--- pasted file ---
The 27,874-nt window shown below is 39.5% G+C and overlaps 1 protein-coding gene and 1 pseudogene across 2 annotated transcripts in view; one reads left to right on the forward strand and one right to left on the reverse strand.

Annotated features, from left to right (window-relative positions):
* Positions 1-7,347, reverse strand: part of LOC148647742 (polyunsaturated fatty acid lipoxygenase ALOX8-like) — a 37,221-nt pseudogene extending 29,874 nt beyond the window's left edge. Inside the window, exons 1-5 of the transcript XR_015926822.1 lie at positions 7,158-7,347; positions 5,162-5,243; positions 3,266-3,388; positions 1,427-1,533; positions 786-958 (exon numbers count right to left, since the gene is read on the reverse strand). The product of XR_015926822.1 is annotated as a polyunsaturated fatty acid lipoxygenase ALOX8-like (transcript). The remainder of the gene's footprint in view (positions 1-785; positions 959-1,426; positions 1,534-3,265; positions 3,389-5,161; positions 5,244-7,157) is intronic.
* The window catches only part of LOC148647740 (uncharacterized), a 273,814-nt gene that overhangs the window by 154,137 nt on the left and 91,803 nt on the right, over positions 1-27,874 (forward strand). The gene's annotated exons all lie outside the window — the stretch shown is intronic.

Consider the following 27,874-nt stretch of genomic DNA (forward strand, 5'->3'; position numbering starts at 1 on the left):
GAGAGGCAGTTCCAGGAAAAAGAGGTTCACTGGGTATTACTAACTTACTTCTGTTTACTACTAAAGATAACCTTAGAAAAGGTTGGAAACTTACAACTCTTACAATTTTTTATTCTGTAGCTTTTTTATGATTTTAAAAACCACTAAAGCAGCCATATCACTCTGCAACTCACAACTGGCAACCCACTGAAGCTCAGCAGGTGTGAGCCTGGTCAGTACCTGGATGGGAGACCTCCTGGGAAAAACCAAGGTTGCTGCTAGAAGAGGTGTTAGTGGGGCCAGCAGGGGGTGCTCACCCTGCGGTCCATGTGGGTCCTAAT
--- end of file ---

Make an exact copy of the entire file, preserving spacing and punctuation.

The 27,874-nt window shown below is 39.5% G+C and overlaps 1 protein-coding gene and 1 pseudogene across 2 annotated transcripts in view; one reads left to right on the forward strand and one right to left on the reverse strand.

Annotated features, from left to right (window-relative positions):
* Positions 1-7,347, reverse strand: part of LOC148647742 (polyunsaturated fatty acid lipoxygenase ALOX8-like) — a 37,221-nt pseudogene extending 29,874 nt beyond the window's left edge. Inside the window, exons 1-5 of the transcript XR_015926822.1 lie at positions 7,158-7,347; positions 5,162-5,243; positions 3,266-3,388; positions 1,427-1,533; positions 786-958 (exon numbers count right to left, since the gene is read on the reverse strand). The product of XR_015926822.1 is annotated as a polyunsaturated fatty acid lipoxygenase ALOX8-like (transcript). The remainder of the gene's footprint in view (positions 1-785; positions 959-1,426; positions 1,534-3,265; positions 3,389-5,161; positions 5,244-7,157) is intronic.
* The window catches only part of LOC148647740 (uncharacterized), a 273,814-nt gene that overhangs the window by 154,137 nt on the left and 91,803 nt on the right, over positions 1-27,874 (forward strand). The gene's annotated exons all lie outside the window — the stretch shown is intronic.

Consider the following 27,874-nt stretch of genomic DNA (forward strand, 5'->3'; position numbering starts at 1 on the left):
GAGAGGCAGTTCCAGGAAAAAGAGGTTCACTGGGTATTACTAACTTACTTCTGTTTACTACTAAAGATAACCTTAGAAAAGGTTGGAAACTTACAACTCTTACAATTTTTTATTCTGTAGCTTTTTTATGATTTTAAAAACCACTAAAGCAGCCATATCACTCTGCAACTCACAACTGGCAACCCACTGAAGCTCAGCAGGTGTGAGCCTGGTCAGTACCTGGATGGGAGACCTCCTGGGAAAAACCAAGGTTGCTGCTAGAAGAGGTGTTAGTGGGGCCAGCAGGGGGTGCTCACCCTGCGGTCCATGTGGGTCCTAAT